Praise him when he waits. When he realizes that you want him to stay in the door instead of walking through it with you, lavish him with praise and rewards for the "good wait. Teach him to sit in the threshold. If the door is closed, you can even teach your dog to sit as soon as you place your hand on the doorknob. He'll then wait while the door is opened, and not cross the threshold until you release him. This training should be done on leash at the beginning, for his safety. Give a separate command to encourage him through the doorway.
You might use a "come" or a "free.
52 Tricks to Teach Your Dog
Practice leaving the dog at the threshold and do something on the other side. You might get the mail or take out the trash before you return and praise him. The idea is that you do not always call him across the threshold to meet you. You can also come back to him. Have him wait patiently while you prepare his meal. Eventually, he will sit on his own as soon as he sees his feeding bowl. Hand feed your dog. At meal time, start feeding your dog out of your hand. Then use your hands to put the rest of the food in the bowl. This should help fix or prevent any food aggression tendencies.
To teach this command, do the following: Hold a treat in your closed hand. The dog will probably lick, sniff, and paw at your hand in an attempt to get to the treat. Eventually, when the dog moves his nose away, praise him and give him the treat. Hold one treat in your palm in front of the dog and one behind you in the other hand. Place the treat on the floor.
Move the treat from your palm to the floor. Continue to reward your dog with the treat you have behind your back. If he eats the treat, go back to an earlier stage. Give your dog a toy to play with. As he takes the toy in his mouth, reward him for the behavior with praise. Plus, he gets to play with the toy! Transition to less rewarding objects. It's easy for a dog to learn "take" when the object is so much fun! When he's mastered the connection between command and behavior, move on to boring objects.
Examples might include newspapers, light bags, or anything else you might want him to carry. Do not get into a tugging match with the dog. When you tug, the dog tugs back harder. The value of the "sit" and "wait" seem obvious, but you may not understand at first why the "stand" is an important skill to teach your dog. You won't use the "stand" every day, but you'll need it throughout the dog's life. For example, a dog who can stay calmly in a "stand" is the ideal patient at a vet clinic or client at a groomer's.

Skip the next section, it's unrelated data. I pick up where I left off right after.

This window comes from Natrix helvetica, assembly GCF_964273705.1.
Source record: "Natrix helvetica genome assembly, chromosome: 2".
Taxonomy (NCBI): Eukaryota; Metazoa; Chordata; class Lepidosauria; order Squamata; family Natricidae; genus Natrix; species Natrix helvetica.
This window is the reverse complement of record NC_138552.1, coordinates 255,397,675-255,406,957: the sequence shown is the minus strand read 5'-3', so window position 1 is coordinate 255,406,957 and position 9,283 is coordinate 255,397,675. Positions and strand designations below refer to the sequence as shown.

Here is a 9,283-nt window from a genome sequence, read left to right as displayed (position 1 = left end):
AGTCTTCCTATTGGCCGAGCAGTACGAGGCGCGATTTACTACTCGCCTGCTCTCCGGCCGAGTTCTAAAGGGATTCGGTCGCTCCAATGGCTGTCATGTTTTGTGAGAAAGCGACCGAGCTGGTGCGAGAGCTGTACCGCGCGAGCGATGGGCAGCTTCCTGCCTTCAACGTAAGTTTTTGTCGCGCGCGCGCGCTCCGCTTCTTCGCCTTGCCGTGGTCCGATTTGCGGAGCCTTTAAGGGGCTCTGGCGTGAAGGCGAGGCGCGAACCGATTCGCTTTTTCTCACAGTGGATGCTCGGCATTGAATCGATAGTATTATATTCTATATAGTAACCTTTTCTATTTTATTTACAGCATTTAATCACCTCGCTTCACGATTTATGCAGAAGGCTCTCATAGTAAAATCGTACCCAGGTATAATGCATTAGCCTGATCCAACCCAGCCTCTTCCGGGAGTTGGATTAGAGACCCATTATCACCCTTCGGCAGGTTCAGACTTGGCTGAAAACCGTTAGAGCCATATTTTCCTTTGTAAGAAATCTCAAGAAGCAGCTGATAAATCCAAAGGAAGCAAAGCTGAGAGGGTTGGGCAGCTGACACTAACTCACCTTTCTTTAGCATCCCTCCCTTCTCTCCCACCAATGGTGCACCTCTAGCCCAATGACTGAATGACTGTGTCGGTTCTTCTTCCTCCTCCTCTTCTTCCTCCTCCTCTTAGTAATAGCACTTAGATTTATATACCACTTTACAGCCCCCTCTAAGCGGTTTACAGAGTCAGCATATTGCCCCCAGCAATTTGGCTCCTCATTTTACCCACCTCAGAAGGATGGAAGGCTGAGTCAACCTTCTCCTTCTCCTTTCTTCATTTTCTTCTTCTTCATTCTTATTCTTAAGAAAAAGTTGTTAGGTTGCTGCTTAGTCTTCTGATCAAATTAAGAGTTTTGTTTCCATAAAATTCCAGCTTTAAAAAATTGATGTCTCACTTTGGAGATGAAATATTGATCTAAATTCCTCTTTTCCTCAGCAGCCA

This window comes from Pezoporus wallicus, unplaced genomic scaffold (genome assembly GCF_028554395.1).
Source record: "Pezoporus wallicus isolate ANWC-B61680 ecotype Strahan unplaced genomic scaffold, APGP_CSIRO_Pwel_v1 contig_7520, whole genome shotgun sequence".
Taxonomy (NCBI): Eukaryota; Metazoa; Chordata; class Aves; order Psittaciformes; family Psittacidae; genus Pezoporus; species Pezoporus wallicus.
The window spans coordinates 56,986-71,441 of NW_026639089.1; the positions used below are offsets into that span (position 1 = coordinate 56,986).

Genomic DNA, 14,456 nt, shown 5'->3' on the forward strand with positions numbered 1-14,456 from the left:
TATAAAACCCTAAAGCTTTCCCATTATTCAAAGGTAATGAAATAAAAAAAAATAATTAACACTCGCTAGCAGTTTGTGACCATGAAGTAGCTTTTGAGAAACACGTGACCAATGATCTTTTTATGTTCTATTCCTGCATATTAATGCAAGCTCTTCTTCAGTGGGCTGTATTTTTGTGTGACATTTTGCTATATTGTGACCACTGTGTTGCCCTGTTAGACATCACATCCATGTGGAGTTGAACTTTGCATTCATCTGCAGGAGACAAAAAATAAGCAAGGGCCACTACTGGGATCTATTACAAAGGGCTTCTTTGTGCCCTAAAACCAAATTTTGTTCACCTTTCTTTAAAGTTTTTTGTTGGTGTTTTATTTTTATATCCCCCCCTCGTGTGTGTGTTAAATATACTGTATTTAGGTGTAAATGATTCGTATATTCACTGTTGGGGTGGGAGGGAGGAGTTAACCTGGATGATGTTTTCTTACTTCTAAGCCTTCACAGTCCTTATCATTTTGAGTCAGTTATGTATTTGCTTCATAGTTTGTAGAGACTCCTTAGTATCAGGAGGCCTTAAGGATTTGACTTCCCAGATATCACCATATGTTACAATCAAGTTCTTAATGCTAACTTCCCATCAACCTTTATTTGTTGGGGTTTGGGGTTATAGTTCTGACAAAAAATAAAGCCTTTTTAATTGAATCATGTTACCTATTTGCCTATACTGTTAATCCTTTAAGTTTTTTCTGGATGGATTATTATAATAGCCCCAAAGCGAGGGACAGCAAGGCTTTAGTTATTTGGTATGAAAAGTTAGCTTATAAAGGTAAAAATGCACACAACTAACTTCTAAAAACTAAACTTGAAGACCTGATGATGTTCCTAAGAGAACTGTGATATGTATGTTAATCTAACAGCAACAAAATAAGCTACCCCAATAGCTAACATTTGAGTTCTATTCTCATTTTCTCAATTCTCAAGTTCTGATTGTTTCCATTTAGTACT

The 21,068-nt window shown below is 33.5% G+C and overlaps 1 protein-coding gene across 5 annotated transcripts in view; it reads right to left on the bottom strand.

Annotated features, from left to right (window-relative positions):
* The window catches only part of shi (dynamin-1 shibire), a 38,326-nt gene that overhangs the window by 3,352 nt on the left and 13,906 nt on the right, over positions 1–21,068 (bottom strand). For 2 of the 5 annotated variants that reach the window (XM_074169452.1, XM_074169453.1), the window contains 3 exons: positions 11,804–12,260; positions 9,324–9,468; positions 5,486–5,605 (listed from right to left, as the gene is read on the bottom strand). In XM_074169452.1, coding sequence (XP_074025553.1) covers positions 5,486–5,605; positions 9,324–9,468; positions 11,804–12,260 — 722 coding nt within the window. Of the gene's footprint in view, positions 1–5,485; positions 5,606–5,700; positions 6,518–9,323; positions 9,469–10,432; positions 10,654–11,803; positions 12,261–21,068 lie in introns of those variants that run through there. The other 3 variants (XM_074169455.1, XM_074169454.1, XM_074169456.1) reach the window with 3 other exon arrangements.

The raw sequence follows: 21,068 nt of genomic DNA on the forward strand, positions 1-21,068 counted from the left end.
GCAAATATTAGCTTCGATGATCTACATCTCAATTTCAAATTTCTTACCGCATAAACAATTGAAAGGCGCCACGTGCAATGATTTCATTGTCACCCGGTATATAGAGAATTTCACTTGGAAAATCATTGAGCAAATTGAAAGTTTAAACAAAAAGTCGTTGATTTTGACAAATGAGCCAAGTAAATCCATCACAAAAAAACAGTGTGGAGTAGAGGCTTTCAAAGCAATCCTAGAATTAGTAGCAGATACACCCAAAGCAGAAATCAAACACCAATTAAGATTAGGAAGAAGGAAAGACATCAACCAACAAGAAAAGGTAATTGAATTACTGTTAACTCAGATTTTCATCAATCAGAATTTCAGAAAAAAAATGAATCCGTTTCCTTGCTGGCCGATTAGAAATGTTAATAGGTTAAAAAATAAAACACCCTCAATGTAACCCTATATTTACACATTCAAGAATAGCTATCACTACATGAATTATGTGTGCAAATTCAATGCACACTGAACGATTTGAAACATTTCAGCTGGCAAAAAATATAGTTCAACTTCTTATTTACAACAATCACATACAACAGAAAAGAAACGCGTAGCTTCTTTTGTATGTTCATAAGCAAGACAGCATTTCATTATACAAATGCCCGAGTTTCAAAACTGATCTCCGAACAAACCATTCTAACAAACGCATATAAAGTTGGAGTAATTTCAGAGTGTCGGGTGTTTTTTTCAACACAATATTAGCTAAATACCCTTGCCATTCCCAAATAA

Prepare for the training session. Grab his favorite toy or prepare a handful of treats to both focus your dog's attention and reward him for learning the command. Put the dog in a starting "down" or "lie down" position when working with the "stand" command. He should move from lying down to standing up to get his toy or treats. You want to coax him into the standing position by having him follow the toy or treat. Hold the toy or treat in front of his face, at nose height. If he sits, thinking that will earn him a reward, try again, but with the treat or toy slightly lower.
Encourage the dog to follow your hand. Flatten your hand with your palm down. If you're using a treat, hold it with your thumb against your palm. Start with your hand in front of his nose and move it away a few inches. The idea is that the dog will stand up while following your hand.
You may need to use your other hand to encourage him from underneath his hips to get the idea at first. As soon as he reaches the standing position, praise and treat. Although you haven't yet started using the verbal "stand" command, you can use it in your praise: Add the verbal "stand" command. At first, you will work only on getting your dog to stand by following the hand that holds his toy or treat. When he's mastered that concept, begin incorporating the "stand" command into the training sessions. There are many ways to combine commands. Eventually, you'll have your dog performing these commands from across the room.
On its own, this command is something of a novelty. Inexperienced trainers sometimes find "speak" training spirals out of control. They end up with a dog who barks at them all the time. Clicker train your dog. Skip to main content. Project calm and assertive energy Provide exercise, discipline, affection Provide rules, boundaries, limitations Master the Walk Read your dog's body language.